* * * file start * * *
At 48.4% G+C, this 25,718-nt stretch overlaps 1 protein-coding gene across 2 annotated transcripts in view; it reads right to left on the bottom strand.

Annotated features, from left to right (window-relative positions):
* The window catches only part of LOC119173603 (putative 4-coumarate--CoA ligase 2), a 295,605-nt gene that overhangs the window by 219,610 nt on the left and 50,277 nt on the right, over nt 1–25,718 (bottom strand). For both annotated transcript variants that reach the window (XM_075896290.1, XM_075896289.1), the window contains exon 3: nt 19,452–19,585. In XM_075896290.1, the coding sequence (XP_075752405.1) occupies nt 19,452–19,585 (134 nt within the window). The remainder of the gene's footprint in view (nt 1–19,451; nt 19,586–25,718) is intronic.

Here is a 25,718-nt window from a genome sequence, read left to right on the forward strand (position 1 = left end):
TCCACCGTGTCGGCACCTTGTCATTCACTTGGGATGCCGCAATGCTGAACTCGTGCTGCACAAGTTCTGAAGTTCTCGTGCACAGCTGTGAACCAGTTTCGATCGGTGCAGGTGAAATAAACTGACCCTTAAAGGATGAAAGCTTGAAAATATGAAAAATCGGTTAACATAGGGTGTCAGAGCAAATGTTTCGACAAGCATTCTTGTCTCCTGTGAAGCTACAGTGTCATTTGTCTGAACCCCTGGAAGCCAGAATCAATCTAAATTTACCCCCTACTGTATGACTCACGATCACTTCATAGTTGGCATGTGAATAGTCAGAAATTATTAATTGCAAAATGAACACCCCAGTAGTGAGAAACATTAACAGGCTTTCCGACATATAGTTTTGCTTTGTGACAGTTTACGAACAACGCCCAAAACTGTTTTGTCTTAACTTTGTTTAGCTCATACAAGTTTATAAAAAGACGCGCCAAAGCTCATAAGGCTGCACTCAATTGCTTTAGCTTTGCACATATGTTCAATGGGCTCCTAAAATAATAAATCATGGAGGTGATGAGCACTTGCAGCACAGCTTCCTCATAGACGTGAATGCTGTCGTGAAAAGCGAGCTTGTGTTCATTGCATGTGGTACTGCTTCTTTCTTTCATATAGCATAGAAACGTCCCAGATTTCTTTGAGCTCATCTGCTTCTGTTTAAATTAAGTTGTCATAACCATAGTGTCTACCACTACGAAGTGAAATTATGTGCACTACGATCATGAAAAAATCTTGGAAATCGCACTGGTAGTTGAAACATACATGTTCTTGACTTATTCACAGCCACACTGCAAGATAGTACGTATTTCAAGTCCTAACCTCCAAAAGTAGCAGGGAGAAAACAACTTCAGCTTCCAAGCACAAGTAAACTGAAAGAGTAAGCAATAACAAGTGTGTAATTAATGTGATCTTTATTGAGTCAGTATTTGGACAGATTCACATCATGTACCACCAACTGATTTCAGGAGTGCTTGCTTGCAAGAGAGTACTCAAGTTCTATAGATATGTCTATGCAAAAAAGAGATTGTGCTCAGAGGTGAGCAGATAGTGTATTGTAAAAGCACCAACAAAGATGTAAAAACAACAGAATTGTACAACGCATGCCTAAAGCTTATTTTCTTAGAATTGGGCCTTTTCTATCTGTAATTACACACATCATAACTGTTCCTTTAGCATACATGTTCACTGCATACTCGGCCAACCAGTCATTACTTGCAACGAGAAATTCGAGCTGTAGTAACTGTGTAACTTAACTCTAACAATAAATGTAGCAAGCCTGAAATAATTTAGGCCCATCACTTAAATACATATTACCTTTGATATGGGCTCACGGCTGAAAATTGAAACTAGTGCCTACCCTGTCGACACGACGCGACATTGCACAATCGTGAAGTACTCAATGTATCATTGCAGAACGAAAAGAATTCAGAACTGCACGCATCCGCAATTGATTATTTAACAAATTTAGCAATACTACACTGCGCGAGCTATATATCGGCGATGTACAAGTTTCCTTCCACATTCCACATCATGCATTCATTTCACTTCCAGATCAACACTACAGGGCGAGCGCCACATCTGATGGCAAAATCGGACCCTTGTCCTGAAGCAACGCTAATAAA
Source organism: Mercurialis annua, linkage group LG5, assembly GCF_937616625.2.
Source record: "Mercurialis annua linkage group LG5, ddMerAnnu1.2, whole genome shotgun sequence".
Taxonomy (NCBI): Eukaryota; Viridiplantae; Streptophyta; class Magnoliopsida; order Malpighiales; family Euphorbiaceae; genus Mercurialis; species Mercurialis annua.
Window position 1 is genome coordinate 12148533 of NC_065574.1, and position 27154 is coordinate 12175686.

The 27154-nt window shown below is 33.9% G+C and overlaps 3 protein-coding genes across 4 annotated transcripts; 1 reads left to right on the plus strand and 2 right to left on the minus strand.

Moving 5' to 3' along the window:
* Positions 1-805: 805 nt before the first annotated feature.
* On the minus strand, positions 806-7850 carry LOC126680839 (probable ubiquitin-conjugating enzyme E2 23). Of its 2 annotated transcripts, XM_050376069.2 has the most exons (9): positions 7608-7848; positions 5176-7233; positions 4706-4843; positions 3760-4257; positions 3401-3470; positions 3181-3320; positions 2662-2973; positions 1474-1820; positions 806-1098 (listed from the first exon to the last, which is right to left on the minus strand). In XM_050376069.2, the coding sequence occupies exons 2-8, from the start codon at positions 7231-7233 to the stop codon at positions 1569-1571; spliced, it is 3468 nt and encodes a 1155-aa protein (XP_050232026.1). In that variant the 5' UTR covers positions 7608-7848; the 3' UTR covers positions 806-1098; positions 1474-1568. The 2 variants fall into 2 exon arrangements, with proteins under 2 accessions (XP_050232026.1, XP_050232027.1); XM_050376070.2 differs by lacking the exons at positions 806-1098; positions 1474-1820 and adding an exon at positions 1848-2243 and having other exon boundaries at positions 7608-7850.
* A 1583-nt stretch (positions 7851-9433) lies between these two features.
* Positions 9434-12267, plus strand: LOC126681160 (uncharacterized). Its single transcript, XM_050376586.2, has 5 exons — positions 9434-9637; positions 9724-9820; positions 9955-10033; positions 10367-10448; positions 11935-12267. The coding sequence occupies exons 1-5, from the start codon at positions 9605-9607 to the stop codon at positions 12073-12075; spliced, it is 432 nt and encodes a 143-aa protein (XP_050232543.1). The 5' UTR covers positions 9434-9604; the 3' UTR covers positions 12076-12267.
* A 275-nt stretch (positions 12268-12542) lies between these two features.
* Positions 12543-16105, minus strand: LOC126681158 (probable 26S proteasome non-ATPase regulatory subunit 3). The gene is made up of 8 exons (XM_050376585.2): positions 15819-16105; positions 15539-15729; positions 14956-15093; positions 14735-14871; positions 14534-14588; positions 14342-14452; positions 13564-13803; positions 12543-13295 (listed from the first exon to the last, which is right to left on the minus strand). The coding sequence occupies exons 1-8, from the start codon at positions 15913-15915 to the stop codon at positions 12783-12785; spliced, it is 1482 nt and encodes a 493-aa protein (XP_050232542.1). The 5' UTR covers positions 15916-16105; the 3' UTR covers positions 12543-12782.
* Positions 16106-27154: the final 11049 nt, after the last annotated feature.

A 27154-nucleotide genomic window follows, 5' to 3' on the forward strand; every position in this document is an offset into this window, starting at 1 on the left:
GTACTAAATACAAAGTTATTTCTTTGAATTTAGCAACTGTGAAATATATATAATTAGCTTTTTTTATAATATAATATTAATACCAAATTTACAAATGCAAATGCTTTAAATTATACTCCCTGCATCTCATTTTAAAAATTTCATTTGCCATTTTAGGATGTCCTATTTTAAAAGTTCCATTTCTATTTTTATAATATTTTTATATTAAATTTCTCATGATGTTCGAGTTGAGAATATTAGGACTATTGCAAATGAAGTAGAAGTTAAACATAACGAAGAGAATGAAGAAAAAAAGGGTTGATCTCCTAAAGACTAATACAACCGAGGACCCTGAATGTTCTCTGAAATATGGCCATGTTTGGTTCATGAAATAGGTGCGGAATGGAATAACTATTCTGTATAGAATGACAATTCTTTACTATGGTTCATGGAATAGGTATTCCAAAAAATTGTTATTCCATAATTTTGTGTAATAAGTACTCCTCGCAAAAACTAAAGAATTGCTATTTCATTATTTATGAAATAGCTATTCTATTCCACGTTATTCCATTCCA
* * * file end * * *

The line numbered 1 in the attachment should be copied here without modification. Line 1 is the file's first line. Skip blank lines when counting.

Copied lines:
At 48.4% G+C, this 25,718-nt stretch overlaps 1 protein-coding gene across 2 annotated transcripts in view; it reads right to left on the bottom strand.